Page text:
6 Fragments (saved in 2020)
American racism was a new and crushing reality that my parents had to deal with every day of their lives once they came to this country. They handled it as a private woe. My mother and father believed that they could best protect their children from the realities of race in America and the fact of American racism by never giving them name, much less discussing their nature. We were told we must never trust white people, but why was never explained, nor the nature of their ill will. Like so many other vital pieces of information in my childhood, I was supposed to know without being told. It always seemed like a very strange injunction coming from my mother, who looked so much like one of those people we were never supposed to trust. But something always warned me not to ask my mother why she wasn't white, and why Auntie Lillah and Auntie Etta weren't, even though they were all that same problematic color so different from my father and me, even from my sisters, who were somewhere in-between.
In a paradoxical sense, once I accepted my position as different from the larger society as well as from any single sub-society - black or gay - I felt I didn't have to try so hard. To be accepted. To look femme. To be straight. To look straight. To be proper. To look "nice". To be liked. To be loved. To be approved. What I didn't realize was how much harder I had to try merely to stay alive, or rather, to stay human. How much stronger a person I became in that trying.
The strongest and most lasting sense I had of Muriel after she was gone was of great sweetness hidden, and a vulnerability which surpassed even my own. Her gentle voice belying her dour appearance. I was intrigued by her combination of opposites, by her making no attempt to hide her weaknesses, nor even seeming to consider them shameful or suspect. Muriel radiated a quiet self-knowledge which I misstook for self-acceptance.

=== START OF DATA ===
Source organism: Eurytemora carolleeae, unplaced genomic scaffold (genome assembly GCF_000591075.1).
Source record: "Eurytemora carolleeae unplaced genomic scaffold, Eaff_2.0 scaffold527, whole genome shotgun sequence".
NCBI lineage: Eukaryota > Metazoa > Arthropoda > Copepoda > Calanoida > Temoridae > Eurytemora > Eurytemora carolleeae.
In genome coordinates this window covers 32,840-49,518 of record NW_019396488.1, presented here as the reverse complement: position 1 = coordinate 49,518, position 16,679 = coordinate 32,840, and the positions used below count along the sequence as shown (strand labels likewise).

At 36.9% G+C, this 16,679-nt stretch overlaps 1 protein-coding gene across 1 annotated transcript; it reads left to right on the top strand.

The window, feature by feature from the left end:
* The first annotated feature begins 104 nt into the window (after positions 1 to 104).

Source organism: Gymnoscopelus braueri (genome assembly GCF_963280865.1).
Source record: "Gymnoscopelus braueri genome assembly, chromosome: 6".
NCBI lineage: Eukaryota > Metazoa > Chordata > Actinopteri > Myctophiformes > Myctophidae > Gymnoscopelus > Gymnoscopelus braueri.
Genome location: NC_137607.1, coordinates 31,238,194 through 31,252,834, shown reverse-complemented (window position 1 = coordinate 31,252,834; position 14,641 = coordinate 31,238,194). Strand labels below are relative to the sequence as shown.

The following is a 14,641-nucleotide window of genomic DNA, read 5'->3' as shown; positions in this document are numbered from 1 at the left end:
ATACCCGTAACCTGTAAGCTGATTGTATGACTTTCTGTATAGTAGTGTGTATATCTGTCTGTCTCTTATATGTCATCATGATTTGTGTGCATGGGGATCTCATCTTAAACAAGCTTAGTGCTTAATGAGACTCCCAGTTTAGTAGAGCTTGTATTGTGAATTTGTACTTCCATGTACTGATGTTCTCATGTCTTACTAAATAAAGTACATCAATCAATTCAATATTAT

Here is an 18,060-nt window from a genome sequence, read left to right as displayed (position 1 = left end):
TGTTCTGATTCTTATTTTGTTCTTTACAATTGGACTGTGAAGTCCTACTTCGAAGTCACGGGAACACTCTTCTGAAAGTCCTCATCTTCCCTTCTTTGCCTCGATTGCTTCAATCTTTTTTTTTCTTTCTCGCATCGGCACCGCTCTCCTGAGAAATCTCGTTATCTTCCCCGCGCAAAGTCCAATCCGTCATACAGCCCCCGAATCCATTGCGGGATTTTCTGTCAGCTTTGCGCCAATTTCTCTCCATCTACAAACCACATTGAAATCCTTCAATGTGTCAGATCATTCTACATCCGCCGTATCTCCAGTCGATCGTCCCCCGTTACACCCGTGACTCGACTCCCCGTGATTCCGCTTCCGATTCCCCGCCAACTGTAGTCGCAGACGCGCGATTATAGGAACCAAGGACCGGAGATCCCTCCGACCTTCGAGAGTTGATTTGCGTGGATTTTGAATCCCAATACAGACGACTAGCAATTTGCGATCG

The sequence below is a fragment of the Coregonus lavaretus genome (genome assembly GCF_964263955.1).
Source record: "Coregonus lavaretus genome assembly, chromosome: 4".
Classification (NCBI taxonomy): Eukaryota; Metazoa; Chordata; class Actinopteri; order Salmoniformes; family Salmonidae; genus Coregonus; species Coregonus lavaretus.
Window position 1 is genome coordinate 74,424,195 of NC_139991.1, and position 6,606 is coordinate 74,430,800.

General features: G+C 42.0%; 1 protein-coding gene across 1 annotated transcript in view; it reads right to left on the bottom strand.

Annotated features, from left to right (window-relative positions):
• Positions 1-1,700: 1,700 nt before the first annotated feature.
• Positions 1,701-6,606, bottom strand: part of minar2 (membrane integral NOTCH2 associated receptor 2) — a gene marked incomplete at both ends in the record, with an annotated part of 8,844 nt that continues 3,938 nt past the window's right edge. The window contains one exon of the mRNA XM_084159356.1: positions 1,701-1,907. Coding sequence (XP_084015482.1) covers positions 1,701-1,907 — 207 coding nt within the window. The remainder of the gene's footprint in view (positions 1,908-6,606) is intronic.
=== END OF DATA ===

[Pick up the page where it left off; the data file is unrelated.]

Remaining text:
I was discovering all the ways that love creeps into life when two selves exist closely, when two women meet. Like the smell of Muriel on my sweatshirt, and the straight black hairs caught in my glove. [...] When I recall the time Muriel and I spent together, I remember the assurances we gave each other, the sense of a shared niche out of the storm, and the wonder grounded in magic and hard work. I remember always the feeling that it could continue forever, this morning, this life. I remember the curl of Muriel's finger and her deep eyes and the smell of her buttery skin. The smell of basil. I remember the opennes of our loving that was a measurement against which I held up whatever was called love; and which I came to recorgnize as a legitimate demand between all lovers.
Muriel and I talked about love as a volonturay commitment, while we each struggled through the steps of an old dance, not consciously learned, but desperately followed. We had learned well in the kitchens of our mothers, both powerful women who did not let go easily. In those warm places of survival, love was another name for control, however openly given.
There are certain verities which are always with us, which we come to depend upon. That the sun moves north in summer, that melted ice contracts, that the curved banana is sweeter. Afrekete taught me roots, new definitions of our women's bodies — definitions for which I had only been in training to learn before.